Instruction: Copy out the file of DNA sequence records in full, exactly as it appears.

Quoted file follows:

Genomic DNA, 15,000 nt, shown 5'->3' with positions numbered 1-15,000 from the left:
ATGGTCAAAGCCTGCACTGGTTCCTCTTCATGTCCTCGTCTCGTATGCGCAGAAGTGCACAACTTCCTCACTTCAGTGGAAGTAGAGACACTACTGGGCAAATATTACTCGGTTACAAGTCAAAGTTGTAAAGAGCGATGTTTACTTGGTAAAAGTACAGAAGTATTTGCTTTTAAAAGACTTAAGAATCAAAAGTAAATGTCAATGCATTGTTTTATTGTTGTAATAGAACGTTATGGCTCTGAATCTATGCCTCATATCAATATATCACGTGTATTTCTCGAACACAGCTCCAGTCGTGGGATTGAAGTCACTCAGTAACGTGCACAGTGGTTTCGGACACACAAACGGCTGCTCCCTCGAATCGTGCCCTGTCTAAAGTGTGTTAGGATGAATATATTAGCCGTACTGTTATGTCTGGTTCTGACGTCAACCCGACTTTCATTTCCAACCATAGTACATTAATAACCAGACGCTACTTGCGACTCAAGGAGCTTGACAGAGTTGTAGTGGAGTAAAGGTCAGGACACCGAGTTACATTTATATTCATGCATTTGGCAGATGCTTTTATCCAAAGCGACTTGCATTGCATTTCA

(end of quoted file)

Genomic DNA, 15,000 nt, shown 5'->3' with positions numbered 1-15,000 from the left:
ATGGTCAAAGCCTGCACTGGTTCCTCTTCATGTCCTCGTCTCGTATGCGCAGAAGTGCACAACTTCCTCACTTCAGTGGAAGTAGAGACACTACTGGGCAAATATTACTCGGTTACAAGTCAAAGTTGTAAAGAGCGATGTTTACTTGGTAAAAGTACAGAAGTATTTGCTTTTAAAAGACTTAAGAATCAAAAGTAAATGTCAATGCATTGTTTTATTGTTGTAATAGAACGTTATGGCTCTGAATCTATGCCTCATATCAATATATCACGTGTATTTCTCGAACACAGCTCCAGTCGTGGGATTGAAGTCACTCAGTAACGTGCACAGTGGTTTCGGACACACAAACGGCTGCTCCCTCGAATCGTGCCCTGTCTAAAGTGTGTTAGGATGAATATATTAGCCGTACTGTTATGTCTGGTTCTGACGTCAACCCGACTTTCATTTCCAACCATAGTACATTAATAACCAGACGCTACTTGCGACTCAAGGAGCTTGACAGAGTTGTAGTGGAGTAAAGGTCAGGACACCGAGTTACATTTATATTCATGCATTTGGCAGATGCTTTTATCCAAAGCGACTTGCATTGCATTTCA